I am conducting a workshop on how to deploy Ruby on Rails apps on a (Ubuntu) virtual private computer (VPC.) We’ll be using AWS Free Tier instances (t1.micro) to do this. When you have a freshly initialized AWS Ubuntu instance, you have to install more than just the Apache server basics to get through the full installation. This post lists all the necessary steps.

I have already written two posts that are useful – how to create a Free Tier instance, and how to install Apache from scratch on a Ubuntu VPC. If you’re trying to install only Ruby/Rails apps on your VPC, then you don’t need to complete all the instructions in the second tutorial of course – specifically, you can skip installation of PHP (and WordPress, of course, unless you also want to blog about your awesome adventures once you’re done.) You can also skip installation of MySQL if you’re only going to test your installation using SQLite3.

The instructions for enabling Passenger on Apache that are published by Phusion are written very well, and are mostly complete. Here are some of the gotchas, though, that I ran into.

Packages You’ll Need

Apart from Apache (and MySQL, if you’re going to use it), you’ll need to install make because the Passenger installation script will attempt to compile some of the Apache module code it needs.

apt-get install make

Note that here, as in the rest of the tutorial, we’ll assume you have root access on your machine. If not, use sudo before each command.

I also like to install emacs for editing files, which you’ll have to do to change your Apache config later on:

apt-get install emacs23

Installing the Passenger Ubuntu module DEB repository itself requires some other packages:

apt-get install build-essential
apt-get install libcurl4-openssl-dev
apt-get install apache2-threaded-dev
apt-get install ruby-dev

You might find that the Ruby Development Headers (that is, installing ruby-dev, the last of the packages in the above list) won’t install. The recommended way of fixing this would be to install Ruby using .rvm, rather than using the default Ruby you get with the Ubuntu install. We won’t look into how you do that in this post, because it can get pretty complicated.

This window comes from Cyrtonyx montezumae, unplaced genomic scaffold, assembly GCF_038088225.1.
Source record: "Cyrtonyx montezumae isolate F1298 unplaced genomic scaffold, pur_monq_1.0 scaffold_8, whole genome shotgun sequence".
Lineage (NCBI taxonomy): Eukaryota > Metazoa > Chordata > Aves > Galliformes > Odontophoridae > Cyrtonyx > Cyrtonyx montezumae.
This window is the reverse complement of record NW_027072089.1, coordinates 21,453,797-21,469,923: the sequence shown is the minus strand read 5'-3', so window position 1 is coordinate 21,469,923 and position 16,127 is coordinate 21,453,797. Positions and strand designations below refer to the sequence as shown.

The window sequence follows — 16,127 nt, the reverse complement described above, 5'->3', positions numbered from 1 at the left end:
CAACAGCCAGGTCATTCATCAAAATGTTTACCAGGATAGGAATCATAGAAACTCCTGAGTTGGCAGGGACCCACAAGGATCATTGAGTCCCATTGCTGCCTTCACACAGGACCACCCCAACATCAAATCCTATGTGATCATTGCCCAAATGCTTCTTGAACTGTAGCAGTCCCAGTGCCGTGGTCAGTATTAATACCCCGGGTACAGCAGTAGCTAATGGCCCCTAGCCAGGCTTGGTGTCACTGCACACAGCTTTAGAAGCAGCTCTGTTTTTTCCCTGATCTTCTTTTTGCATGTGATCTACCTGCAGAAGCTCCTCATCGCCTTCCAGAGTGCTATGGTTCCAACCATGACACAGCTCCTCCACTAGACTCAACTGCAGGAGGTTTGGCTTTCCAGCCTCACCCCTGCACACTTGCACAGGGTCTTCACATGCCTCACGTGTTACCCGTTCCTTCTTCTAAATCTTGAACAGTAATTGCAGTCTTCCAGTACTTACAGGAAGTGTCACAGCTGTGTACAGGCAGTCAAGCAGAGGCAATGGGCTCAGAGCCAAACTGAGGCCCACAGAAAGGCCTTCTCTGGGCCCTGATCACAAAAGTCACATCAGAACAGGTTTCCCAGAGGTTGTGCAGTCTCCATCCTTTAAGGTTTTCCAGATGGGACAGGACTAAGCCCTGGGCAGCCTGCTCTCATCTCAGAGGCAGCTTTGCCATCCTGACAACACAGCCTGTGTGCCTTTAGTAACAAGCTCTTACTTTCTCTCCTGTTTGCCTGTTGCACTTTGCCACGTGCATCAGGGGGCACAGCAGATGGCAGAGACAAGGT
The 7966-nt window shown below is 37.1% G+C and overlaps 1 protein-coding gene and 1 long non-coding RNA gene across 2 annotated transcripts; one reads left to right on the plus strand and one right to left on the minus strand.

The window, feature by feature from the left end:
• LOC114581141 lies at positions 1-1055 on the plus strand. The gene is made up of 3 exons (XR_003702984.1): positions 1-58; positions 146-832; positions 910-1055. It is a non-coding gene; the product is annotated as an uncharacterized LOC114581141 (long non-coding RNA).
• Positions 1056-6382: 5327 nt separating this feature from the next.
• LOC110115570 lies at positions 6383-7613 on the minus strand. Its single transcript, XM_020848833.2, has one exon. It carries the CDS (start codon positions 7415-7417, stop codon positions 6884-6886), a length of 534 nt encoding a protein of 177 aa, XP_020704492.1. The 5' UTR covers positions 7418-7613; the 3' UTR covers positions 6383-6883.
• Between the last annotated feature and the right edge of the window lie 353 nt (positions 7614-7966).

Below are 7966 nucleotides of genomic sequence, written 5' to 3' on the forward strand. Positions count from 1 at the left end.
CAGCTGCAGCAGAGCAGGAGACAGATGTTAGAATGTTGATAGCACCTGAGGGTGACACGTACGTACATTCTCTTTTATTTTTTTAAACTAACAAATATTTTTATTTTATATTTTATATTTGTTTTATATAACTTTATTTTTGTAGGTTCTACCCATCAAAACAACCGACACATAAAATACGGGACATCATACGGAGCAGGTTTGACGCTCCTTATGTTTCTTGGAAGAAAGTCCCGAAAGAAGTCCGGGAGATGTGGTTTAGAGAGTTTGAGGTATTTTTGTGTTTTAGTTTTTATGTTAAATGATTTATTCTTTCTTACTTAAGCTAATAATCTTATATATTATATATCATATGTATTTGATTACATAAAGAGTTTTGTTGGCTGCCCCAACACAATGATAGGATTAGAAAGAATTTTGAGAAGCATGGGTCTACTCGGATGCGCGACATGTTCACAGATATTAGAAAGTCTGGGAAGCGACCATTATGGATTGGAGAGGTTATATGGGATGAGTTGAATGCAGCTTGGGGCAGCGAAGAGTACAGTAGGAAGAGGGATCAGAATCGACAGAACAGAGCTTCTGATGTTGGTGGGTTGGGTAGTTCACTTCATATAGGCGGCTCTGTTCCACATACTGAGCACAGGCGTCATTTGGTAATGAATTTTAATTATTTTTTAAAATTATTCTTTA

The other way out of this situation is to remove one of the Ruby versions you get with Ubuntu 12.04, namely version 1.9. It looks like Ubuntu installs 1)or maybe it’s just the default Ubuntu 12.04 AMI that AWS recommends when you launch a micro instance has both Ruby 1.8 and 1.9. If you remove the latter, then you can successfully install Ruby’s development headers.

If you did this, make sure you re-run the gem installation:

gem install passenger

Use Postgres

This part is optional because you don’t need Postgres to run a Rails app but you might as well look into this as you graduate to writing and deploying production grade. Some preliminary steps are listed in a different post in one of the bullet items – we will upgrade that post over time to make it more comprehensive.

Beef Up Your Machine

Running the Passenger install script will also require that you have at least 1GB of swap space. Here’s a page that is a good description of what swap space is, and how you add it to your VPS. If you don’t want to read that, all you have to do is run these three commands:

dd if=/dev/zero of=/swap bs=1M count=1024
sudo mkswap /swap
sudo swapon /swap

This adds a gigabyte of swap space to your VPC, which the Free Tier micro instance can accommodate.

Note that even after you’ve done this, compiling the Passenger script will take a while, so anticipate a 10 minute break when you can get coffee/a glass of wine/catch up on Facebook.

Once you’re done, the script will tell you how to modify your .htaccess or Apache configuration files. One note you should pay attention to from the Phusion documentation listed above is the following:

Finally, you should be aware that Phusion Passenger runs your application under the production environment by default, not development. You can change this using the RailsEnv option.

Happy Passengering!


References   [ + ]

1. or maybe it’s just the default Ubuntu 12.04 AMI that AWS recommends when you launch a micro instance